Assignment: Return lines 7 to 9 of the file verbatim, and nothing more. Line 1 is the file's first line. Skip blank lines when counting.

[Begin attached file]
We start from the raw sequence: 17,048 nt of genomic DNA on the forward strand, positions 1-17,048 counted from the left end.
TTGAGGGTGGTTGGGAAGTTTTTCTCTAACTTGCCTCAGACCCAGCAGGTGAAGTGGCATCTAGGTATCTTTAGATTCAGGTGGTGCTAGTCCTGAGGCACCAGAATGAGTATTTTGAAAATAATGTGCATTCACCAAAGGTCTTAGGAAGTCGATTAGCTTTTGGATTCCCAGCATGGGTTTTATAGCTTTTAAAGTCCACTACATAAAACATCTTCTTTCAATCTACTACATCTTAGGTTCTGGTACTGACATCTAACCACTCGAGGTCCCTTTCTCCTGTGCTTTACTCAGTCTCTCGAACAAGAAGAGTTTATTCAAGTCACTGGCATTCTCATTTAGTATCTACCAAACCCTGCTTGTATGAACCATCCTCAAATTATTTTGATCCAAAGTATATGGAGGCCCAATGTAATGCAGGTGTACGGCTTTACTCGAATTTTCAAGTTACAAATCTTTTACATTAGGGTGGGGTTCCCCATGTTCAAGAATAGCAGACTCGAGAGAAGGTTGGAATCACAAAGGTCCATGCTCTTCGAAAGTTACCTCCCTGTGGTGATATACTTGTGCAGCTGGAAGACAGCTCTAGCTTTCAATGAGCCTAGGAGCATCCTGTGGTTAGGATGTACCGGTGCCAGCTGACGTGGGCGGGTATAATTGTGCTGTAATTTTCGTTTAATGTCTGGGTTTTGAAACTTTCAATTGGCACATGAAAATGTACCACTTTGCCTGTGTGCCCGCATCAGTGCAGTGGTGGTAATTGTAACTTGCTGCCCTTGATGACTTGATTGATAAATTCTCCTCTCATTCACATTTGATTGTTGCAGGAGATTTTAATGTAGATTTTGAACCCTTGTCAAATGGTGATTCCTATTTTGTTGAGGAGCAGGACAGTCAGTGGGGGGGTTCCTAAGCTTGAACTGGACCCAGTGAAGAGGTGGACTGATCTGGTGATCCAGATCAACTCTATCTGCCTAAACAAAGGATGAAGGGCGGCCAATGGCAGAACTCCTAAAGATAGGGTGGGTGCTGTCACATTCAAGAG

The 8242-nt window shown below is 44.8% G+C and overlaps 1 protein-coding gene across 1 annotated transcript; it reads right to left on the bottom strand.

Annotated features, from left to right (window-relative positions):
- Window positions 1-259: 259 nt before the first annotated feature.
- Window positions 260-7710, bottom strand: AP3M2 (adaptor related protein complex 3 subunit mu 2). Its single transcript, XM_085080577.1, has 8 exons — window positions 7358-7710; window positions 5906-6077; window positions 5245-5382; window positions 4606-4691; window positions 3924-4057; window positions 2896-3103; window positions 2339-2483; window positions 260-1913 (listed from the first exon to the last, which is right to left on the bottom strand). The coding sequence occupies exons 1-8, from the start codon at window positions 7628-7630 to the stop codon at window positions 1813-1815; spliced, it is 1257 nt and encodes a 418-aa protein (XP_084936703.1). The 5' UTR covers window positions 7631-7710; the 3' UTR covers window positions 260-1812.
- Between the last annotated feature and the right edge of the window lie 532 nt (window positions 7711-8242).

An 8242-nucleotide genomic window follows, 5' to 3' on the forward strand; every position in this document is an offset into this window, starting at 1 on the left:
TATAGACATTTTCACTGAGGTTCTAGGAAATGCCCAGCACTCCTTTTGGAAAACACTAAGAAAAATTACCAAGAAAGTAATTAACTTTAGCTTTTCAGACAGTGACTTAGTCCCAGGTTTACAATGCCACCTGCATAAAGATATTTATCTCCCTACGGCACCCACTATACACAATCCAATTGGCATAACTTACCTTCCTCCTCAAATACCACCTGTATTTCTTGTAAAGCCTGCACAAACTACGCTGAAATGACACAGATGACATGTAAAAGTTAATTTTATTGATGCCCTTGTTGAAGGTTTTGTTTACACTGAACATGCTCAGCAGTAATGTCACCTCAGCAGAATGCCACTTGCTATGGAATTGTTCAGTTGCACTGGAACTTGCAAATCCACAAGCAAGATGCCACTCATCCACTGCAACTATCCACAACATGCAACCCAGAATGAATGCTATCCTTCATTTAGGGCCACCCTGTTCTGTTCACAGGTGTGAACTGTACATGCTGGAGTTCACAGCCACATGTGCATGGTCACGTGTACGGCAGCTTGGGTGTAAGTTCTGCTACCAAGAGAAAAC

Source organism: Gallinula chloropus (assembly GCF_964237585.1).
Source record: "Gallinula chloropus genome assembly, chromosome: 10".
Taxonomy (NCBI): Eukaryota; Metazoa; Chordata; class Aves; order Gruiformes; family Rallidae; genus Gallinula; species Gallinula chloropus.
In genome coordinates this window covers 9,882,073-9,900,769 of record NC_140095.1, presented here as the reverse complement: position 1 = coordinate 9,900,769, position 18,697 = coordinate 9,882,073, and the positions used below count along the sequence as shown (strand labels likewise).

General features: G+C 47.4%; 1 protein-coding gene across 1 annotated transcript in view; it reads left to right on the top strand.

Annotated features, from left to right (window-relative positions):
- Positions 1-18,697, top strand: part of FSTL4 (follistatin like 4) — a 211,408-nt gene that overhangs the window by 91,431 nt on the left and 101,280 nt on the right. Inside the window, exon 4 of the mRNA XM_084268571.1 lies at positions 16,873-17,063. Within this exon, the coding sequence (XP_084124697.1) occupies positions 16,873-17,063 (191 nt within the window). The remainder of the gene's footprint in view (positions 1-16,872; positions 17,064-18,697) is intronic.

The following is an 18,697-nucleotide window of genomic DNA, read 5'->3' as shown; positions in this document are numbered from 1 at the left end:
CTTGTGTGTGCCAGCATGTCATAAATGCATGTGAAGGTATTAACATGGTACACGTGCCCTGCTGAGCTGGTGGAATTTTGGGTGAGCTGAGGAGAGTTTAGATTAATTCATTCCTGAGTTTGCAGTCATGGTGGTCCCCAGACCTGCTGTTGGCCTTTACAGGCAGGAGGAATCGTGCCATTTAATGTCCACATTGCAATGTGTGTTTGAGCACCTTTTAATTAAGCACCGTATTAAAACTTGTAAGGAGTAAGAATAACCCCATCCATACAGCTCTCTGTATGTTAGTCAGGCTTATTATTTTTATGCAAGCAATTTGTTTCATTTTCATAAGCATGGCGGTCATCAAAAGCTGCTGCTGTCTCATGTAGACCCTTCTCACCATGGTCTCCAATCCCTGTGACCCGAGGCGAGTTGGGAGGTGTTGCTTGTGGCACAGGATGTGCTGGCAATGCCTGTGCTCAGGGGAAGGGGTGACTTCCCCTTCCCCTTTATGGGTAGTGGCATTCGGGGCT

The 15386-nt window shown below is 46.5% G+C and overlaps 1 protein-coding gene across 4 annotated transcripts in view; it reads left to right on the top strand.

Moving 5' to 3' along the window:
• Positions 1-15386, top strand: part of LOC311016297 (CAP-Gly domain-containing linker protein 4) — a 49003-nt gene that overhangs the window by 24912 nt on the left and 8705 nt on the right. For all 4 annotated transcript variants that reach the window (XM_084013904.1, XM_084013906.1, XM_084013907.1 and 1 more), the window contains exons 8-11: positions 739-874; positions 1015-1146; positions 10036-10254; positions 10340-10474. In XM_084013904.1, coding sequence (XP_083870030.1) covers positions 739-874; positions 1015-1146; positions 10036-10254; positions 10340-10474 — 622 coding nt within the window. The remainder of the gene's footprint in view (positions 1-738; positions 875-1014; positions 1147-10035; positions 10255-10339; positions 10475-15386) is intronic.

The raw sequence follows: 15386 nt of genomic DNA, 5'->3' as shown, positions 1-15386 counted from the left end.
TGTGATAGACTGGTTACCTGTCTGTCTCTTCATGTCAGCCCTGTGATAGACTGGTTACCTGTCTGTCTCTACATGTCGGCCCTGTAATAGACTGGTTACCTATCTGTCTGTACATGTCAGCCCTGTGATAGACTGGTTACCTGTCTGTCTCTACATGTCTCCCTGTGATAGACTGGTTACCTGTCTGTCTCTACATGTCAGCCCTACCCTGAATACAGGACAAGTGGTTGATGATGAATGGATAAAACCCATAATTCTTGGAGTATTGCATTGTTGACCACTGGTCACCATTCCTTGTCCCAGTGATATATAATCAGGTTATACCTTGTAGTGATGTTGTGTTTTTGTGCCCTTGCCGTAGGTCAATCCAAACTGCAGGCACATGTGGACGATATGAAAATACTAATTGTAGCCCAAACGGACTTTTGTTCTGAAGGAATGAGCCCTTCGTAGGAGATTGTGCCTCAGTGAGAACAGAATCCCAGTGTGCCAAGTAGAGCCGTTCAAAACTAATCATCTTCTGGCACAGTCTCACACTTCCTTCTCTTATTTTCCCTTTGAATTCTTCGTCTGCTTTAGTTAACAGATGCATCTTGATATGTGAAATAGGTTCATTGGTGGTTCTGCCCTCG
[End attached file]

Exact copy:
- Between the last annotated feature and the right edge of the window lie 532 nt (window positions 7711-8242).

An 8242-nucleotide genomic window follows, 5' to 3' on the forward strand; every position in this document is an offset into this window, starting at 1 on the left:
TATAGACATTTTCACTGAGGTTCTAGGAAATGCCCAGCACTCCTTTTGGAAAACACTAAGAAAAATTACCAAGAAAGTAATTAACTTTAGCTTTTCAGACAGTGACTTAGTCCCAGGTTTACAATGCCACCTGCATAAAGATATTTATCTCCCTACGGCACCCACTATACACAATCCAATTGGCATAACTTACCTTCCTCCTCAAATACCACCTGTATTTCTTGTAAAGCCTGCACAAACTACGCTGAAATGACACAGATGACATGTAAAAGTTAATTTTATTGATGCCCTTGTTGAAGGTTTTGTTTACACTGAACATGCTCAGCAGTAATGTCACCTCAGCAGAATGCCACTTGCTATGGAATTGTTCAGTTGCACTGGAACTTGCAAATCCACAAGCAAGATGCCACTCATCCACTGCAACTATCCACAACATGCAACCCAGAATGAATGCTATCCTTCATTTAGGGCCACCCTGTTCTGTTCACAGGTGTGAACTGTACATGCTGGAGTTCACAGCCACATGTGCATGGTCACGTGTACGGCAGCTTGGGTGTAAGTTCTGCTACCAAGAGAAAAC